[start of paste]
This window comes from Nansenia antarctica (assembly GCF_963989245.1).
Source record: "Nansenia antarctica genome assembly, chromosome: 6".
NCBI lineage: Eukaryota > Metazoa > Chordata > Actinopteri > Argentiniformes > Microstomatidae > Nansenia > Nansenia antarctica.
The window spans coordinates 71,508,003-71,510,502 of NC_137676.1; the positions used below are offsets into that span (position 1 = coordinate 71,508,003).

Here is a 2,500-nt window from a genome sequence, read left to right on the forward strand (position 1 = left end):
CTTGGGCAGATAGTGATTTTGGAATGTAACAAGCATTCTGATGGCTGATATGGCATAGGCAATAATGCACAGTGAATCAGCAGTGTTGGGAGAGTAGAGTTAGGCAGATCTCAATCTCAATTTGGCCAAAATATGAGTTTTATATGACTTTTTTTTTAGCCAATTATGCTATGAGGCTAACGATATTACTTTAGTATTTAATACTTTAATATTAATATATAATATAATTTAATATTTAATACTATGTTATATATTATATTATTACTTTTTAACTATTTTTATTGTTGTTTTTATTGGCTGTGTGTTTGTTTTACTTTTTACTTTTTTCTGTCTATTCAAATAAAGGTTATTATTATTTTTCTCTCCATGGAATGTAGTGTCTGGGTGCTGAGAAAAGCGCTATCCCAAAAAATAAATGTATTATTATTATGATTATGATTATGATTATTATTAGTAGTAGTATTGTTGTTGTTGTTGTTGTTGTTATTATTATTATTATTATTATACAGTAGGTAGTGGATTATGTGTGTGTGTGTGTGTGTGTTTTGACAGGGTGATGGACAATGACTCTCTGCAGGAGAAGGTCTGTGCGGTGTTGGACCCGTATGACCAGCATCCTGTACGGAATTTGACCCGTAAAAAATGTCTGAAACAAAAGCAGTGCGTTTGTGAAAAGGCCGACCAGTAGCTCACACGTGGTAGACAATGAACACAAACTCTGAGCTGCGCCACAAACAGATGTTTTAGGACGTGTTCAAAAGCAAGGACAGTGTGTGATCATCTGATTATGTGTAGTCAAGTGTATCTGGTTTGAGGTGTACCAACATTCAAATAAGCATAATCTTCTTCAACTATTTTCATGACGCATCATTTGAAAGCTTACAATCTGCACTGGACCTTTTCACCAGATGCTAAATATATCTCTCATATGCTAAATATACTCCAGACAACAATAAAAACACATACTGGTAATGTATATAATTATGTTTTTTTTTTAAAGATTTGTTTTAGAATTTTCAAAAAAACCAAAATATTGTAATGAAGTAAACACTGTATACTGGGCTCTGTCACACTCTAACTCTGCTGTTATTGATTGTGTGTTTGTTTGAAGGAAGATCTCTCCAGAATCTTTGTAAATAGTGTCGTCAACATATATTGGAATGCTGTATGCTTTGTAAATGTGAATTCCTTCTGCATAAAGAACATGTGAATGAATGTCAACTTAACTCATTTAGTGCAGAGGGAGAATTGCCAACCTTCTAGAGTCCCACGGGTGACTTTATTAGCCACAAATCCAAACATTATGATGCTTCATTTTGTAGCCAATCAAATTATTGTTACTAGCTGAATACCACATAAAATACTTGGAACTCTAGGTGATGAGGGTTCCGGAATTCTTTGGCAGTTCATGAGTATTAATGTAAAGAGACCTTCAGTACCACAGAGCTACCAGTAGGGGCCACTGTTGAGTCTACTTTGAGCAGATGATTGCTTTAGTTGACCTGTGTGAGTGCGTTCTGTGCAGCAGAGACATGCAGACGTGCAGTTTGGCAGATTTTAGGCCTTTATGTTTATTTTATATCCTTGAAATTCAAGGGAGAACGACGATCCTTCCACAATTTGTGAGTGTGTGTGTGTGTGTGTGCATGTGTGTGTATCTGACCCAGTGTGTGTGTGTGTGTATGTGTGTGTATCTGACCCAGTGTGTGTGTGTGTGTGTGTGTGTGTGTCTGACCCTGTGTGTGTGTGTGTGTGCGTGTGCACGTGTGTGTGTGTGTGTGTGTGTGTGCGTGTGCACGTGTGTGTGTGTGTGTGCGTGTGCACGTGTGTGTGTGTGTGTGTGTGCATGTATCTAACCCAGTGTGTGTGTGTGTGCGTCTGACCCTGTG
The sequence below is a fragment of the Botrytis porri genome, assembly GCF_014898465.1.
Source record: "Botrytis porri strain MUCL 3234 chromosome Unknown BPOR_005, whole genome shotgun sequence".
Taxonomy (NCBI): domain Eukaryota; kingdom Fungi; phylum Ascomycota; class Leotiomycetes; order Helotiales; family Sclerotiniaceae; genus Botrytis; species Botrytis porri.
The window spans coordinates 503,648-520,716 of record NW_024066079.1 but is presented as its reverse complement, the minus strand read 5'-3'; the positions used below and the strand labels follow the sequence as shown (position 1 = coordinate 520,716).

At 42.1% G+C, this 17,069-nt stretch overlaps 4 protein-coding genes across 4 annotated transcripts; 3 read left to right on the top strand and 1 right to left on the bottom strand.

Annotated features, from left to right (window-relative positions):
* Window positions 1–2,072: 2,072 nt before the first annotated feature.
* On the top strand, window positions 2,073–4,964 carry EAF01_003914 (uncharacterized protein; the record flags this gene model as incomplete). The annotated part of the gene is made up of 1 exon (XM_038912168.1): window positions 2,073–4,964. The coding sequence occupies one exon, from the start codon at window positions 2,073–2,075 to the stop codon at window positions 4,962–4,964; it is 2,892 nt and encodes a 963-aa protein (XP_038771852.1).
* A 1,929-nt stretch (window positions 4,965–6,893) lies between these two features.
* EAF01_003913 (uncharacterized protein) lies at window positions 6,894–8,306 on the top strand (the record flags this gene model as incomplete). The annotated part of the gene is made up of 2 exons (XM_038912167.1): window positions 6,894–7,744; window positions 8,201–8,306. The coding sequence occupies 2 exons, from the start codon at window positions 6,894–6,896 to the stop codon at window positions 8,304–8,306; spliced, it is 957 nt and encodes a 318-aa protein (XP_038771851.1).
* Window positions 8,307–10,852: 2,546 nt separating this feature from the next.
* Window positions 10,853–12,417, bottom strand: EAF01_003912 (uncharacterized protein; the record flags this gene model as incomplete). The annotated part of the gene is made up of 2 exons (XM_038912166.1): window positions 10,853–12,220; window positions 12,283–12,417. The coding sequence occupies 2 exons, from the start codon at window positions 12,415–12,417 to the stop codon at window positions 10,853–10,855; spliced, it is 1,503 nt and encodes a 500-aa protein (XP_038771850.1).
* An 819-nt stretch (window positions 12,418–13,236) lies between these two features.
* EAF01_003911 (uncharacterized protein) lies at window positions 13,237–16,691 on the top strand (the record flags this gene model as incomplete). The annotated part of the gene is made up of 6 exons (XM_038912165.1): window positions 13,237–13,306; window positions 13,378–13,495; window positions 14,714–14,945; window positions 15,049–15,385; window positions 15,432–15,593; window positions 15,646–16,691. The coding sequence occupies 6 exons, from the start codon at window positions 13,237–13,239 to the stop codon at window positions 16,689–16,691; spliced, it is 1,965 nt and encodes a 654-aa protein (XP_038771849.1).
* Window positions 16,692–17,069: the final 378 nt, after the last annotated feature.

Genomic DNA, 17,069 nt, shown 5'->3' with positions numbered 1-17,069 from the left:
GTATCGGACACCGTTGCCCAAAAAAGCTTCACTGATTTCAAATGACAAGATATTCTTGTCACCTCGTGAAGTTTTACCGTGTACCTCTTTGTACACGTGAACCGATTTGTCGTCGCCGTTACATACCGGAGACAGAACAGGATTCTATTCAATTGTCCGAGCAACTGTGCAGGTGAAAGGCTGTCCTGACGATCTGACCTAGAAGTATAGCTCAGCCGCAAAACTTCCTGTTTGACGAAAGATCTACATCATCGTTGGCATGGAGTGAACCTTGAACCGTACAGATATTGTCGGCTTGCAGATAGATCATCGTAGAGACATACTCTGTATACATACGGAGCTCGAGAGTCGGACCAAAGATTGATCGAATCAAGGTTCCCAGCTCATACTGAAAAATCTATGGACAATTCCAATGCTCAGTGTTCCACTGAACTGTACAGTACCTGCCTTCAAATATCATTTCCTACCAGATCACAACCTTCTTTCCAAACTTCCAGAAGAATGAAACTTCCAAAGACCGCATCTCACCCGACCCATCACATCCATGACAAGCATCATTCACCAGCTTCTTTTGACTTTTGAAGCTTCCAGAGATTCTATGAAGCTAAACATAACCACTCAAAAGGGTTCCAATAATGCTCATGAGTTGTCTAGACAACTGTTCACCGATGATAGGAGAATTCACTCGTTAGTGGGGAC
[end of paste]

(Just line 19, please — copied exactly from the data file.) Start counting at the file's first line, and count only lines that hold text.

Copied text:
* An 819-nt stretch (window positions 12,418–13,236) lies between these two features.